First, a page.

From Consortium News
The Kagan family, America's neoconservative aristocracy, has reemerged having recovered from the letdown over not gaining its expected influence from the election of Hillary Clinton and from its loss of official power at the start of the Trump presidency.
Back pontificating on prominent op-ed pages, the Family Kagan now is pushing for an expanded U.S. military invasion of Syria and baiting Republicans for not joining more enthusiastically in the anti-Russian witch hunt over Moscow's alleged help in electing Donald Trump.
In a Washington Post op-ed on March 7, Robert Kagan, a co-founder of the Project for the New American Century and a key architect of the Iraq War, jabbed at Republicans for serving as "Russia's accomplices after the fact" by not investigating more aggressively.
Then, Frederick Kagan, director of the Critical Threats Project at the neocon American Enterprise Institute, and his wife, Kimberly Kagan, president of her own think tank, Institute for the Study of War, touted the idea of a bigger U.S. invasion of Syria in a Wall Street Journal op-ed on March 15.
Yet, as much standing as the Kagans retain in Official Washington's world of think tanks and op-ed placements, they remain mostly outside the new Trump-era power centers looking in, although they seem to have detected a door being forced open.
Still, a year ago, their prospects looked much brighter. They could pick from a large field of neocon-oriented Republican presidential contenders or -- like Robert Kagan -- they could support the establishment Democratic candidate, Hillary Clinton, whose "liberal interventionism" matched closely with neoconservatism, differing only slightly in the rationalizations used for justifying wars and more wars.
There was also hope that a President Hillary Clinton would recognize how sympatico the liberal hawks and the neocons were by promoting Robert Kagan's neocon wife, Victoria Nuland, from Assistant Secretary of State for European Affairs to Secretary of State.
Then, there would have been a powerful momentum for both increasing the U.S. military intervention in Syria and escalating the New Cold War with Russia, putting "regime change" back on the agenda for those two countries. So, early last year, the possibilities seemed endless for the Family Kagan to flex their muscles and make lots of money.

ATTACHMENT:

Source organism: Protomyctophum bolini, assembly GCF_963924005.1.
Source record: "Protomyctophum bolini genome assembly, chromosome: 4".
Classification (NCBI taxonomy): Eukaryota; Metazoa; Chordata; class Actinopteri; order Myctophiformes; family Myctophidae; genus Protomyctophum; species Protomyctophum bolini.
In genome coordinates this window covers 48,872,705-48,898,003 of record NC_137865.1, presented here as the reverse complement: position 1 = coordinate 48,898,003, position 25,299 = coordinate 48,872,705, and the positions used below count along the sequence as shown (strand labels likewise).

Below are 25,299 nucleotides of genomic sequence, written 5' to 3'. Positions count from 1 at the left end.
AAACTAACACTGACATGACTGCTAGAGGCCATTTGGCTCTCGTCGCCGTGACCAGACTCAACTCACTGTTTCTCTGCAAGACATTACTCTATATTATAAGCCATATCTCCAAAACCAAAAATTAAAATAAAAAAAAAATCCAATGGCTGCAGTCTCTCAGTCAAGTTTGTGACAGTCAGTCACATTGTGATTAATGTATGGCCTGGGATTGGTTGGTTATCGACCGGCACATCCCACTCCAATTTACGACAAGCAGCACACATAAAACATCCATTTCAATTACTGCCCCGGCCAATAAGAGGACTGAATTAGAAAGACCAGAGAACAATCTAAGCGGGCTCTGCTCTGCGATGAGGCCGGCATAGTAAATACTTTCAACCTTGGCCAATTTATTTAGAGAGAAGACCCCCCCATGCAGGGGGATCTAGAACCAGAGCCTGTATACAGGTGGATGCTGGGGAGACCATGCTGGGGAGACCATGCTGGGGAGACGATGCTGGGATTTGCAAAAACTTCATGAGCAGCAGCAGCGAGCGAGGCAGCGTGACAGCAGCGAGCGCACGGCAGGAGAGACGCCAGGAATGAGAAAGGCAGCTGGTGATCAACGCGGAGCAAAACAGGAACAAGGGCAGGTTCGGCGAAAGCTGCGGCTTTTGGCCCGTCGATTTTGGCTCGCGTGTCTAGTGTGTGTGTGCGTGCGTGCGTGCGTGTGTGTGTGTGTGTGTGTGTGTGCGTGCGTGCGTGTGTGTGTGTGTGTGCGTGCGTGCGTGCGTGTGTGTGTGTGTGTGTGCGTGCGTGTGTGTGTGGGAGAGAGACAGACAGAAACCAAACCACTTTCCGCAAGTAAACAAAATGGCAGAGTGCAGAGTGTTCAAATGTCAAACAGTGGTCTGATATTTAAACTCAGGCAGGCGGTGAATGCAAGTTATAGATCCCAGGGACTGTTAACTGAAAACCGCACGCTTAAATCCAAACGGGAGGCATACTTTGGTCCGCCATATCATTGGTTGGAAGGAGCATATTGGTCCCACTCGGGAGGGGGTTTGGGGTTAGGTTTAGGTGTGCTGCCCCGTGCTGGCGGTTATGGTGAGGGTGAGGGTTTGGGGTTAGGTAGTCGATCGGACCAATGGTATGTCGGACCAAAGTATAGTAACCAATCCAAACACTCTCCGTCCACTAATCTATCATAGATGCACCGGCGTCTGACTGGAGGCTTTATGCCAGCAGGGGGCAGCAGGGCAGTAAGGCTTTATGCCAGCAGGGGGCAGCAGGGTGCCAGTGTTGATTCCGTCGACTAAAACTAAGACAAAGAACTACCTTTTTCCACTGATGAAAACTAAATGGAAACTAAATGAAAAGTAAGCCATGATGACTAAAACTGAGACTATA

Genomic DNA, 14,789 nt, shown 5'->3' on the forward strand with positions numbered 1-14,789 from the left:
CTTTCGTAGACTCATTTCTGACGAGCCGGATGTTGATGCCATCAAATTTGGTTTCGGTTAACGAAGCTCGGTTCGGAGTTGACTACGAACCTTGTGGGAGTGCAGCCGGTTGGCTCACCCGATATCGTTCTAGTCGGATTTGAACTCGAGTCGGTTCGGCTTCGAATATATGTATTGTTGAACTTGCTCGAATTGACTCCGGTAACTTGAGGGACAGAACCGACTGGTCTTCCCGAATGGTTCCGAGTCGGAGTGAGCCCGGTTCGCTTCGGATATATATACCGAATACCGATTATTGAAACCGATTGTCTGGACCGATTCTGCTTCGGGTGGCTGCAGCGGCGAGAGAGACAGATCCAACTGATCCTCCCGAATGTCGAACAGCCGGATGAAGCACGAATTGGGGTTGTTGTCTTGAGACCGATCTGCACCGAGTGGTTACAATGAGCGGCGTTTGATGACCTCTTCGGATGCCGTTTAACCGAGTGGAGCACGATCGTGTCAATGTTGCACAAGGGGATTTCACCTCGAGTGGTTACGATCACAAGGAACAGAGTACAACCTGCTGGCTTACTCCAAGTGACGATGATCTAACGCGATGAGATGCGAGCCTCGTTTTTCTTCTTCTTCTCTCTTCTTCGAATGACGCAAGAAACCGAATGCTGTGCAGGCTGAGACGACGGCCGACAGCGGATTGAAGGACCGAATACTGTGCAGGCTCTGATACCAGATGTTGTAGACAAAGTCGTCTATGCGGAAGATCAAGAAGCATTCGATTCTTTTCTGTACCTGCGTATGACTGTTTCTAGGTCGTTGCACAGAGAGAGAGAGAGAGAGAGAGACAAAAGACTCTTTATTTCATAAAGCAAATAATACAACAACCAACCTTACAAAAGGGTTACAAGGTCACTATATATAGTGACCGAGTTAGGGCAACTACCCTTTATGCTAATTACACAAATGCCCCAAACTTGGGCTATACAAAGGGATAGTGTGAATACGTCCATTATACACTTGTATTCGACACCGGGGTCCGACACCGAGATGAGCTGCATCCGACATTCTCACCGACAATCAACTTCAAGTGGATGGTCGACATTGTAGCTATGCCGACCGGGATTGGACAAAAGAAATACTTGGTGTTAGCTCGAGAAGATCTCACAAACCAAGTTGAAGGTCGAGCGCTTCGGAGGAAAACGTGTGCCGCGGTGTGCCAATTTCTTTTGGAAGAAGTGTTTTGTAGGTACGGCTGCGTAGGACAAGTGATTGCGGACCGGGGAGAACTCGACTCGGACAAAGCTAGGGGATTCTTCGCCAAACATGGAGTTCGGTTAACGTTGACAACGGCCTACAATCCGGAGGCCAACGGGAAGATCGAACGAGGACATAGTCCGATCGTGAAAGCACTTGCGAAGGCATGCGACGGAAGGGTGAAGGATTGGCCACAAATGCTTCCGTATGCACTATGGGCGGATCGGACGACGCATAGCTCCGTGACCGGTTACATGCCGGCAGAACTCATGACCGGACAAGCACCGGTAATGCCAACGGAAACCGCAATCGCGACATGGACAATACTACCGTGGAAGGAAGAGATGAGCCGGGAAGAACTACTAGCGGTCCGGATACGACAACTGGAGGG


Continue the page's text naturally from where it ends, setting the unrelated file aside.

Prominent neocon intellectual Robert Kagan.
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A Family Business
As I noted two years ago in an article entitled "A Family Business of Perpetual War":
"Neoconservative pundit Robert Kagan and his wife, Assistant Secretary of State Victoria Nuland, run a remarkable family business: she has sparked a hot war in Ukraine and helped launch Cold War II with Russia and he steps in to demand that Congress jack up military spending so America can meet these new security threats.
"This extraordinary husband-and-wife duo makes quite a one-two punch for the Military-Industrial Complex, an inside-outside team that creates the need for more military spending, applies political pressure to ensure higher appropriations, and watches as thankful weapons manufacturers lavish grants on like-minded hawkish Washington think tanks.
"Not only does the broader community of neoconservatives stand to benefit but so do other members of the Kagan clan, including Robert's brother Frederick at the American Enterprise Institute and his wife Kimberly, who runs her own shop called the Institute for the Study of War."
But things didn't quite turn out as the Kagans had drawn them up. The neocon Republicans stumbled through the GOP primaries losing out to Donald Trump and then -- after Hillary Clinton muscled aside Sen. Bernie Sanders to claim the Democratic nomination -- she fumbled away the general election to Trump.
After his surprising victory, Trump -- for all his many shortcomings -- recognized that the neocons were not his friends and mostly left them out in the cold. Nuland not only lost her politically appointed job as Assistant Secretary but resigned from the Foreign Service, too.
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